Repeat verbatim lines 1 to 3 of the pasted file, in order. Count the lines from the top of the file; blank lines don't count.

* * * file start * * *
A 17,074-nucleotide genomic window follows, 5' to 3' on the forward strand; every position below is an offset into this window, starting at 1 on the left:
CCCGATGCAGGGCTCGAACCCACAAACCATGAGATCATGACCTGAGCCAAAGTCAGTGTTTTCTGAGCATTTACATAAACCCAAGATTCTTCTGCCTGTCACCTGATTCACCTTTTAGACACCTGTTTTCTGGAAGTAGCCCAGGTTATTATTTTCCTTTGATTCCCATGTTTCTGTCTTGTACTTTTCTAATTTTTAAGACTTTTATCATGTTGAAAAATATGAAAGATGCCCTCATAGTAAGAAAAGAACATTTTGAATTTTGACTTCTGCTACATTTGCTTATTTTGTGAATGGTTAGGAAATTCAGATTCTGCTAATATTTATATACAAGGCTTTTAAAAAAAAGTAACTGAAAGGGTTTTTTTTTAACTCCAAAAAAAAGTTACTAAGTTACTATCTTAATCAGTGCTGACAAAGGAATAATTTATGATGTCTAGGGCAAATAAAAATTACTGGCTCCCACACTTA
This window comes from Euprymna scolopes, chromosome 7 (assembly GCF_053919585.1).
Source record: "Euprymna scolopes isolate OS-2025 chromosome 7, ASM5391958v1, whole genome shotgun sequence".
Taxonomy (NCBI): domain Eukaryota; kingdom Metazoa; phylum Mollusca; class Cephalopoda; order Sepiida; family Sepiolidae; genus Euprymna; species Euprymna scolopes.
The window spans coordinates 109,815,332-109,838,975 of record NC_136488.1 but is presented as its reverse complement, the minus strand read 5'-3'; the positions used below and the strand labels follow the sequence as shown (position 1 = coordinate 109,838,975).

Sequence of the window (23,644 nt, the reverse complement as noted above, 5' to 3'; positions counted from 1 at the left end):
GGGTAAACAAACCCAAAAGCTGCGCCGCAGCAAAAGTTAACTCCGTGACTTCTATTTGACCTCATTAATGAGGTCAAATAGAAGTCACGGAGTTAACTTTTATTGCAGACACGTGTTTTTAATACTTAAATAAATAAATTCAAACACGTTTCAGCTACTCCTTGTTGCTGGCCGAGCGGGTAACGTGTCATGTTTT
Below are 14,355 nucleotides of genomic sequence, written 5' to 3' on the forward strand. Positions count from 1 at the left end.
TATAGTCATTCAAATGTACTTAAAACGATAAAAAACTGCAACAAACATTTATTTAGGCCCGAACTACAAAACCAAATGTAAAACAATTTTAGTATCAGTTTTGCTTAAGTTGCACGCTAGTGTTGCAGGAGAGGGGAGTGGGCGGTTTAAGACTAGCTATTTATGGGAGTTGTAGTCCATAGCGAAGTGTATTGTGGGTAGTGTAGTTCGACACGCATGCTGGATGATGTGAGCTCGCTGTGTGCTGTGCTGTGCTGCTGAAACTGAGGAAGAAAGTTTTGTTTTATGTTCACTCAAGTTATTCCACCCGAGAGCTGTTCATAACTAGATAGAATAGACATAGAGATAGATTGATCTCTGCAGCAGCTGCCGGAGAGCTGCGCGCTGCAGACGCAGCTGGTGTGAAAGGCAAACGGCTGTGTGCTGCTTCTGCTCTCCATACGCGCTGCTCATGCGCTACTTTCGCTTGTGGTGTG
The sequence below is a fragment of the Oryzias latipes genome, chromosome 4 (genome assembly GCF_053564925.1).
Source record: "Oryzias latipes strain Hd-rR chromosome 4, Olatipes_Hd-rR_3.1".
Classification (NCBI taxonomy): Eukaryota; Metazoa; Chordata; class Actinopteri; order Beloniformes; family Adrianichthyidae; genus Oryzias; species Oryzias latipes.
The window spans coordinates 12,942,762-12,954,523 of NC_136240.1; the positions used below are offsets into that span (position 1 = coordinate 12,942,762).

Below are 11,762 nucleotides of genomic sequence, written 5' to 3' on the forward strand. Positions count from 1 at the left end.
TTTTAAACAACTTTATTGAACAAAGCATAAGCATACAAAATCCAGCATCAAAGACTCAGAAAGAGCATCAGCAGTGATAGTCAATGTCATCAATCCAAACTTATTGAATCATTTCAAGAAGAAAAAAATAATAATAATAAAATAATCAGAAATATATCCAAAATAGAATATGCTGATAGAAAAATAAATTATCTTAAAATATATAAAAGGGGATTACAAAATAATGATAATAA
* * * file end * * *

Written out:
A 17,074-nucleotide genomic window follows, 5' to 3' on the forward strand; every position below is an offset into this window, starting at 1 on the left:
CCCGATGCAGGGCTCGAACCCACAAACCATGAGATCATGACCTGAGCCAAAGTCAGTGTTTTCTGAGCATTTACATAAACCCAAGATTCTTCTGCCTGTCACCTGATTCACCTTTTAGACACCTGTTTTCTGGAAGTAGCCCAGGTTATTATTTTCCTTTGATTCCCATGTTTCTGTCTTGTACTTTTCTAATTTTTAAGACTTTTATCATGTTGAAAAATATGAAAGATGCCCTCATAGTAAGAAAAGAACATTTTGAATTTTGACTTCTGCTACATTTGCTTATTTTGTGAATGGTTAGGAAATTCAGATTCTGCTAATATTTATATACAAGGCTTTTAAAAAAAAGTAACTGAAAGGGTTTTTTTTTAACTCCAAAAAAAAGTTACTAAGTTACTATCTTAATCAGTGCTGACAAAGGAATAATTTATGATGTCTAGGGCAAATAAAAATTACTGGCTCCCACACTTA
This window comes from Euprymna scolopes, chromosome 7 (assembly GCF_053919585.1).